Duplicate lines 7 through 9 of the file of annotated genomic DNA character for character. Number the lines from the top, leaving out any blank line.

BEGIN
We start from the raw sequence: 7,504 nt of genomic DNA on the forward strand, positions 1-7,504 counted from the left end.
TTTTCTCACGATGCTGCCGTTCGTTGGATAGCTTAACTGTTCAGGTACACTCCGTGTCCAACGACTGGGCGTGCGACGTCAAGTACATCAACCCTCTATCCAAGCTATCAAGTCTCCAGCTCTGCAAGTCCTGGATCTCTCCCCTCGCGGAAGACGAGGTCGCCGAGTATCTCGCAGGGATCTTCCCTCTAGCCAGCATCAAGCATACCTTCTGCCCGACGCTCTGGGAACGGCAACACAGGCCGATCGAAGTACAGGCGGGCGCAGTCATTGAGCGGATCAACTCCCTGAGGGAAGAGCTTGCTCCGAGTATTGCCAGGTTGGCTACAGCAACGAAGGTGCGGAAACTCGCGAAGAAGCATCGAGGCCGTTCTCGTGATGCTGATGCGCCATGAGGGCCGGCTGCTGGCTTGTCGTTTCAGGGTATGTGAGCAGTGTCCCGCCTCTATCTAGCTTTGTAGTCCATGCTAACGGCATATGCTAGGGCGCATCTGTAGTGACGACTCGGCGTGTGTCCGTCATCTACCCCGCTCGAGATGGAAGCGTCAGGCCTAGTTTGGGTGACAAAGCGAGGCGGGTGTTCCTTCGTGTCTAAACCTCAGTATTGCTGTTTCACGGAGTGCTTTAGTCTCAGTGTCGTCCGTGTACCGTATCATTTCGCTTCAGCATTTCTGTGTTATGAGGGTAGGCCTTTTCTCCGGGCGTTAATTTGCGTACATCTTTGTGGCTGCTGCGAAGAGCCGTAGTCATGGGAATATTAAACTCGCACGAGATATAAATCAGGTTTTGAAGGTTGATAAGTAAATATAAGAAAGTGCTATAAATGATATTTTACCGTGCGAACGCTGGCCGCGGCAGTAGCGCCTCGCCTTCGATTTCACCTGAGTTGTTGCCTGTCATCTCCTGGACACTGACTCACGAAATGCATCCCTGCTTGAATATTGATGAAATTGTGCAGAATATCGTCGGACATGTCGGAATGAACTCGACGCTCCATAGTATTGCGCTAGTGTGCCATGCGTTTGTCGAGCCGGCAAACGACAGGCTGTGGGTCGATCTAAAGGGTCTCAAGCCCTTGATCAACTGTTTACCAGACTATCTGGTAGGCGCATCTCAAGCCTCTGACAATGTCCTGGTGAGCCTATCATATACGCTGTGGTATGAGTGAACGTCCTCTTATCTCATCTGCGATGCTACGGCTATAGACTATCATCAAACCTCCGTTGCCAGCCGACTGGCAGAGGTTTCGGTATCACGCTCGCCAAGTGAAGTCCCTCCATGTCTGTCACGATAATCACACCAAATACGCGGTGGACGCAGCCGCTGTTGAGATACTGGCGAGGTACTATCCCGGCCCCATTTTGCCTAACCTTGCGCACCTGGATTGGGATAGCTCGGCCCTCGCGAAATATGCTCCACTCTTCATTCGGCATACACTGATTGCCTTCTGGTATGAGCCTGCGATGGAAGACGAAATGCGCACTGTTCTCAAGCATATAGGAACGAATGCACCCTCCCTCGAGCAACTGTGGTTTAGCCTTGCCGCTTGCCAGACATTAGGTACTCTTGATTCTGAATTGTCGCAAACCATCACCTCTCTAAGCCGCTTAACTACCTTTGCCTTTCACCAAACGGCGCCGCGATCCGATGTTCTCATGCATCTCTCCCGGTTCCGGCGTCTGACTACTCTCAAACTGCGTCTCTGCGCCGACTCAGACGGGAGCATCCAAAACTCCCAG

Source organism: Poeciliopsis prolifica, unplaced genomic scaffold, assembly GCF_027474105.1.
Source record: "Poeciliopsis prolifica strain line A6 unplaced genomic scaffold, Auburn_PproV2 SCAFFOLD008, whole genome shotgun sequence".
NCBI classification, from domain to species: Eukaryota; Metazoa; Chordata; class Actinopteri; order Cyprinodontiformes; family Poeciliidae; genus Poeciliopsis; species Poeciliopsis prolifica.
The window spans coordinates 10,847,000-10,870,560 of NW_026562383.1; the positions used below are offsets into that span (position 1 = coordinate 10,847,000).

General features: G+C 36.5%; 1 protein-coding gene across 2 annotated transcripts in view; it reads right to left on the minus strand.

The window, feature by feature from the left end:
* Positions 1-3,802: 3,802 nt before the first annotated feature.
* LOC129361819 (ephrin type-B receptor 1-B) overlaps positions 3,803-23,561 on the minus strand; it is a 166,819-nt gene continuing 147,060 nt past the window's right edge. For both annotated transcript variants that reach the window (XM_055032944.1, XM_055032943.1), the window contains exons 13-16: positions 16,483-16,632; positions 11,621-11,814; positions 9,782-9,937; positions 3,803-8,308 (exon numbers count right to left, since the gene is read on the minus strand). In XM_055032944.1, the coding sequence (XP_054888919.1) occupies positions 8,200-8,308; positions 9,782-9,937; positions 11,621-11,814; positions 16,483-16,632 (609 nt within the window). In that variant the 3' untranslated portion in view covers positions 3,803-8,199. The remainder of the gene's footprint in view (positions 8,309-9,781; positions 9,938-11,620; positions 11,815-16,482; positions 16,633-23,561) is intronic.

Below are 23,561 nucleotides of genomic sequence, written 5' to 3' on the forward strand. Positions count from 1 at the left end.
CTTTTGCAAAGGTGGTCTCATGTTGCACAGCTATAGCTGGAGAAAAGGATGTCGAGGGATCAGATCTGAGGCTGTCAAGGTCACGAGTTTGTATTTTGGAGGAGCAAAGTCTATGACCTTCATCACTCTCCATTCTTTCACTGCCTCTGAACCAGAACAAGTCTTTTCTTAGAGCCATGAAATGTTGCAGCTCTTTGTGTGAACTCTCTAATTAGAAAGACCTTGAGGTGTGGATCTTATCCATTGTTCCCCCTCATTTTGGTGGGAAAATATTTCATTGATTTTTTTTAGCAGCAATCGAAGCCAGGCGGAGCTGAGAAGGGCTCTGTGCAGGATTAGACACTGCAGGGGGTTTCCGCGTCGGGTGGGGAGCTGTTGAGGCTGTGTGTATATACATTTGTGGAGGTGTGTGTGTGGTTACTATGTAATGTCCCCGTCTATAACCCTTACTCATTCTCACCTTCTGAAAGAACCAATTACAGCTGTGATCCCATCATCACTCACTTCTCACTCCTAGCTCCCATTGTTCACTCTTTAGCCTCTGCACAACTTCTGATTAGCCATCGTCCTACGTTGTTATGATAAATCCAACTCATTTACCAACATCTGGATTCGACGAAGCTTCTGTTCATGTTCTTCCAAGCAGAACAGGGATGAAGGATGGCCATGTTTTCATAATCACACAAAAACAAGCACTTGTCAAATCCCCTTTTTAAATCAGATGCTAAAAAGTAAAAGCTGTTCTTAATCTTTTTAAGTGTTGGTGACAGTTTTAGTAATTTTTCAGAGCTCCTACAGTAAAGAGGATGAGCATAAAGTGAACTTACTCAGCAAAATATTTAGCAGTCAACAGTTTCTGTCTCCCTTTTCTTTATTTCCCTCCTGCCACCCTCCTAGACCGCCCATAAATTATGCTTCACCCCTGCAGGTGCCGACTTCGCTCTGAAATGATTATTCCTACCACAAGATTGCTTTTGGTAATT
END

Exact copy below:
General features: G+C 36.5%; 1 protein-coding gene across 2 annotated transcripts in view; it reads right to left on the minus strand.

The window, feature by feature from the left end:
* Positions 1-3,802: 3,802 nt before the first annotated feature.